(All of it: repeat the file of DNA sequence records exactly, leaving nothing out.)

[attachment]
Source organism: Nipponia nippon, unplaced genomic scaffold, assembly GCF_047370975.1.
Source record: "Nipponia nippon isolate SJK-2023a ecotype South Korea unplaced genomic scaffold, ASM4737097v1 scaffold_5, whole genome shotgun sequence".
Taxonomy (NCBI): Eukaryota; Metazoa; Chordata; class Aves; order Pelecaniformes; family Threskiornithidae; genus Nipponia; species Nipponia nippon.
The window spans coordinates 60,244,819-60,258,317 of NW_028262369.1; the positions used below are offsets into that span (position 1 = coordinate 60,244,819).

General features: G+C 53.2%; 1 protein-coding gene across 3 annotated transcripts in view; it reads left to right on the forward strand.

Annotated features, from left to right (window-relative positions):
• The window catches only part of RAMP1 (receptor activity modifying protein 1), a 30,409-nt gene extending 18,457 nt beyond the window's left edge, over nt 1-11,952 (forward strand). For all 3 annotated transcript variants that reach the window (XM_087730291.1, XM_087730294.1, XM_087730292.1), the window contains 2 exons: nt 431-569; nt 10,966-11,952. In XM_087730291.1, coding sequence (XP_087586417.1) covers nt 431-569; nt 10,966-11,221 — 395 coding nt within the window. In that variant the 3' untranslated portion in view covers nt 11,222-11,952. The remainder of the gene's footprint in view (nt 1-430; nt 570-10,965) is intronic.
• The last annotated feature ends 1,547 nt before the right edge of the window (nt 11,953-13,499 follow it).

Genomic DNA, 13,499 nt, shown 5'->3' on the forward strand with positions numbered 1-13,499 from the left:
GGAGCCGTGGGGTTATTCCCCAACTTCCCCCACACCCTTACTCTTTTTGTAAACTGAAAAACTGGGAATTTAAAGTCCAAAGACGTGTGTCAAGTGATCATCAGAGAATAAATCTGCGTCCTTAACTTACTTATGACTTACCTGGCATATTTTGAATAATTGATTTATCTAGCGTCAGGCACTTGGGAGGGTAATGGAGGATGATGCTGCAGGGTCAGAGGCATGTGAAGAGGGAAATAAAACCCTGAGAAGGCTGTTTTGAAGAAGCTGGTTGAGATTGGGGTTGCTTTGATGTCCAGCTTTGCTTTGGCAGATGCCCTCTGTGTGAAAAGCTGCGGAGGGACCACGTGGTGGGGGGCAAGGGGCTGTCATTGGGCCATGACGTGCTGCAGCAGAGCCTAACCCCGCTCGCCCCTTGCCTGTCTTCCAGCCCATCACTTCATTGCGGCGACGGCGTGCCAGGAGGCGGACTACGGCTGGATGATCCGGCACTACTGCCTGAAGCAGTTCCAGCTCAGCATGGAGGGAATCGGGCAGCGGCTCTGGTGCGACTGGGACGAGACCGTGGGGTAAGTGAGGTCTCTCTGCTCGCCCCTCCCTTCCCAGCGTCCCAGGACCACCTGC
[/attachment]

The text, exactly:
Source organism: Nipponia nippon, unplaced genomic scaffold, assembly GCF_047370975.1.
Source record: "Nipponia nippon isolate SJK-2023a ecotype South Korea unplaced genomic scaffold, ASM4737097v1 scaffold_5, whole genome shotgun sequence".
Taxonomy (NCBI): Eukaryota; Metazoa; Chordata; class Aves; order Pelecaniformes; family Threskiornithidae; genus Nipponia; species Nipponia nippon.
The window spans coordinates 60,244,819-60,258,317 of NW_028262369.1; the positions used below are offsets into that span (position 1 = coordinate 60,244,819).

General features: G+C 53.2%; 1 protein-coding gene across 3 annotated transcripts in view; it reads left to right on the forward strand.

Annotated features, from left to right (window-relative positions):
• The window catches only part of RAMP1 (receptor activity modifying protein 1), a 30,409-nt gene extending 18,457 nt beyond the window's left edge, over nt 1-11,952 (forward strand). For all 3 annotated transcript variants that reach the window (XM_087730291.1, XM_087730294.1, XM_087730292.1), the window contains 2 exons: nt 431-569; nt 10,966-11,952. In XM_087730291.1, coding sequence (XP_087586417.1) covers nt 431-569; nt 10,966-11,221 — 395 coding nt within the window. In that variant the 3' untranslated portion in view covers nt 11,222-11,952. The remainder of the gene's footprint in view (nt 1-430; nt 570-10,965) is intronic.
• The last annotated feature ends 1,547 nt before the right edge of the window (nt 11,953-13,499 follow it).

Genomic DNA, 13,499 nt, shown 5'->3' on the forward strand with positions numbered 1-13,499 from the left:
GGAGCCGTGGGGTTATTCCCCAACTTCCCCCACACCCTTACTCTTTTTGTAAACTGAAAAACTGGGAATTTAAAGTCCAAAGACGTGTGTCAAGTGATCATCAGAGAATAAATCTGCGTCCTTAACTTACTTATGACTTACCTGGCATATTTTGAATAATTGATTTATCTAGCGTCAGGCACTTGGGAGGGTAATGGAGGATGATGCTGCAGGGTCAGAGGCATGTGAAGAGGGAAATAAAACCCTGAGAAGGCTGTTTTGAAGAAGCTGGTTGAGATTGGGGTTGCTTTGATGTCCAGCTTTGCTTTGGCAGATGCCCTCTGTGTGAAAAGCTGCGGAGGGACCACGTGGTGGGGGGCAAGGGGCTGTCATTGGGCCATGACGTGCTGCAGCAGAGCCTAACCCCGCTCGCCCCTTGCCTGTCTTCCAGCCCATCACTTCATTGCGGCGACGGCGTGCCAGGAGGCGGACTACGGCTGGATGATCCGGCACTACTGCCTGAAGCAGTTCCAGCTCAGCATGGAGGGAATCGGGCAGCGGCTCTGGTGCGACTGGGACGAGACCGTGGGGTAAGTGAGGTCTCTCTGCTCGCCCCTCCCTTCCCAGCGTCCCAGGACCACCTGC